Cocoa Falls After North American Processing Data; Coffee Drops

Cocoa fell the most in almost two weeks in London as bean processing in North America rose less than some traders anticipated. Coffee slid.

Bean processing in North America advanced 4.4 percent in the three months to Dec. 31, the Washington-based National Confectioners Association said yesterday after the market closed. Traders were anticipating a figure closer to 7 percent, said Justin Grandison, director of cocoa brokerage at ABN Amro Clearing Bank N.V. A Bloomberg survey of eight analysts published on Jan. 10 forecast an increase of 4.1 percent.

“The NCA grind figure coming out below the anticipated level has had a softening effect on the opening of both London and New York,” Grandison, based in London, said by e-mail today. “The increase wasn’t bad in itself, as this was a fifth straight quarterly report showing a year-on-year rise.”

Cocoa for delivery in March fell 1 percent to 1,756 pounds ($2,887) a metric ton by 10:26 a.m. on NYSE Liffe in London. The price fell as much as 1.1 percent, the biggest decline since Jan. 6. In New York, cocoa for delivery in the same month slid 0.5 percent to $2,739 a ton on ICE Futures U.S. Futures trading volumes on ICE were 52 percent higher than the average for the past 100 days for this time of day, according to data compiled by Bloomberg.

“With London being due down on the opening as a result of New York’s weaker start, pockets of industry buying came into London,” ABN Amro’s Grandison said.

Cocoa Grind

Bean processing in North America amounted to 125,332 tons in the fourth quarter from 120,085 tons a week earlier, according to NCA figures. In Europe, grindings gained 6.2 percent in the same period, beating the 4.1-percent rise forecast in a Bloomberg survey of 12 traders, brokers and processors published on Jan. 10. Futures gained as much as 0.7 percent in London after the release of the European numbers.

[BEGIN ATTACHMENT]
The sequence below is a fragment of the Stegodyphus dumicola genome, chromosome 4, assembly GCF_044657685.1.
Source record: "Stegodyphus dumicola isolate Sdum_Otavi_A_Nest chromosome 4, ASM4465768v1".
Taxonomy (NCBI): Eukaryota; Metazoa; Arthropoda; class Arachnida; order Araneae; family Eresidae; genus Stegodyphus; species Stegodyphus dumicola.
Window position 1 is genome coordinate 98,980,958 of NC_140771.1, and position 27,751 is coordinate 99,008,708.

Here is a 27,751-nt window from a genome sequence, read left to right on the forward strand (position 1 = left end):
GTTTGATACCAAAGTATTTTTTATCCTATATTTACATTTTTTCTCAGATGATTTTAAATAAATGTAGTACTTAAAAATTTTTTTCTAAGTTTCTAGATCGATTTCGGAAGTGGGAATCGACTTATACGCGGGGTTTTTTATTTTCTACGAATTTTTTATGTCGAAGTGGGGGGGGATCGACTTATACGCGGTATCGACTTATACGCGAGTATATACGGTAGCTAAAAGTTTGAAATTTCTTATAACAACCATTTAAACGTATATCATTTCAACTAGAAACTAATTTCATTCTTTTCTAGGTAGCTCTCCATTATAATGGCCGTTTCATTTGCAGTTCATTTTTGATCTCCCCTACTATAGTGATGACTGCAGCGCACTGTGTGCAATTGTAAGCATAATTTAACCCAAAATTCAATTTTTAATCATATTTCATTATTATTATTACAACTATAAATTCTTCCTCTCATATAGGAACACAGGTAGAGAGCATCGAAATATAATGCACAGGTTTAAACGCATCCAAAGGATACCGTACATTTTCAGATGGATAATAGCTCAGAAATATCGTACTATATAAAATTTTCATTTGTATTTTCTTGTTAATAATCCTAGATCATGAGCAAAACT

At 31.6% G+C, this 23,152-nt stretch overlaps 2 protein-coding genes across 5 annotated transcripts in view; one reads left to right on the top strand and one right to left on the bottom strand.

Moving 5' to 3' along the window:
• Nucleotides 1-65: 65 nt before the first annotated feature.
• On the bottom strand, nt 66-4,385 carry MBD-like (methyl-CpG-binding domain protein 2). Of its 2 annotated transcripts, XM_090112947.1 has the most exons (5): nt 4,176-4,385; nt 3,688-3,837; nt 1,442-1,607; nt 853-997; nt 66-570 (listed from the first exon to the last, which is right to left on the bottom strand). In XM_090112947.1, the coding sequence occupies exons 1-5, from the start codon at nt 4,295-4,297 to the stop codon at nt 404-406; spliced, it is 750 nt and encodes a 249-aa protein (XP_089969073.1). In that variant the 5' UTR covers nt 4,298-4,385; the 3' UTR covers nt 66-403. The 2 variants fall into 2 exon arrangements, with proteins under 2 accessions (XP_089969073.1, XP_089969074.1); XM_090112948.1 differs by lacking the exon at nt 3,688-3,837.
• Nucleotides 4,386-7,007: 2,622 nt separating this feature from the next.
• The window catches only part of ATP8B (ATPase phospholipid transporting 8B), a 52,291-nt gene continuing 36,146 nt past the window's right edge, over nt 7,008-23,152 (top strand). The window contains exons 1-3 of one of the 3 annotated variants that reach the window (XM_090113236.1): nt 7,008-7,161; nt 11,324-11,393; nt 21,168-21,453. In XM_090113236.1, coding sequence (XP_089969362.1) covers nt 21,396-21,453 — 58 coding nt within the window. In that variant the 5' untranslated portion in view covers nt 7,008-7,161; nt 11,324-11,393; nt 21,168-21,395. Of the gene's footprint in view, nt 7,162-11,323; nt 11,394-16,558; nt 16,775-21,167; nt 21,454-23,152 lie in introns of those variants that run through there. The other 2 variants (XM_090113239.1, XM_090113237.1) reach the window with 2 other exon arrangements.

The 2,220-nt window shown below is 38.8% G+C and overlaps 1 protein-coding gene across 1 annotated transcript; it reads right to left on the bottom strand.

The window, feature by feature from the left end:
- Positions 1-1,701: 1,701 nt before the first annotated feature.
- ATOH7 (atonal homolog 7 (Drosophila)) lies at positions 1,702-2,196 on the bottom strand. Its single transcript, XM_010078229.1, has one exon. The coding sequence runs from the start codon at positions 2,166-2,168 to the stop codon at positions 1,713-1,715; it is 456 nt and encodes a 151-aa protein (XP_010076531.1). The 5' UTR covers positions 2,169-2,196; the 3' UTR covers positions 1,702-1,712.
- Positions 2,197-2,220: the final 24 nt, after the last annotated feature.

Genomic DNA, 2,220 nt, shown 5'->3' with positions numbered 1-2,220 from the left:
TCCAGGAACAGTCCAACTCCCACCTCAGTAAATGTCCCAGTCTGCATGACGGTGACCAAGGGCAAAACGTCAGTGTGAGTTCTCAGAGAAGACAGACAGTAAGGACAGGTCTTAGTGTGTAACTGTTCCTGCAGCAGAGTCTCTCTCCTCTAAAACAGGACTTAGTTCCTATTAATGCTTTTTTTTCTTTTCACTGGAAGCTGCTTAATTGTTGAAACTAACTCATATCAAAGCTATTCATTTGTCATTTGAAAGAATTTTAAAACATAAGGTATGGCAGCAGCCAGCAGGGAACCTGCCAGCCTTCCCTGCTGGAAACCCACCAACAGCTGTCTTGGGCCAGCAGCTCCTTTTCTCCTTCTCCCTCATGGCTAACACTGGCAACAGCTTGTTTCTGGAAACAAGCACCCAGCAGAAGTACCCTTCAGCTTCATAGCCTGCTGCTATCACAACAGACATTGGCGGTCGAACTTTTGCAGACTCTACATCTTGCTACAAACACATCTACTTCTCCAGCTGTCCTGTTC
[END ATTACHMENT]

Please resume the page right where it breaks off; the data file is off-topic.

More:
In Malaysia, processing fell 9 percent in the fourth quarter, according to the Malaysian Cocoa Board. The Cocoa Association of Asia plans to release combined figures for Malaysia, Indonesia and Singapore next week. Global chocolate confectionery sales volume will rise 6.3 percent to $117 billion this year, estimates Euromonitor Internatinal Ltd., a consumer research company-based in London. In the Asia-Pacific region, sales will gain 8.9 percent to $14.4 billion.

White, or refined, sugar for delivery in March fell 0.4 percent to $416.70 a ton on NYSE Liffe. Raw sugar for March delivery dropped 0.1 percent to 15.44 cents a pound on ICE.

“We are neutral on sugar prices from current levels, as a fourth consecutive year of global production surplus pushes prices towards parity with Brazilian ethanol and below cost of production in many parts of the world,” Morgan Stanley said in a report e-mailed today, forecasting excess supplies for the 2013-14 season started Oct. 1 at 4.7 million tons.

Robusta coffee for March delivery slid 0.5 percent to $1,726 a ton in London. Arabica coffee for delivery in the same month fell 0.4 percent to $1.1785 a pound on ICE.

To contact the reporter on this story: Isis Almeida in London at ialmeida3@bloomberg.net

To contact the editor responsible for this story: Claudia Carpenter at ccarpenter2@bloomberg.net

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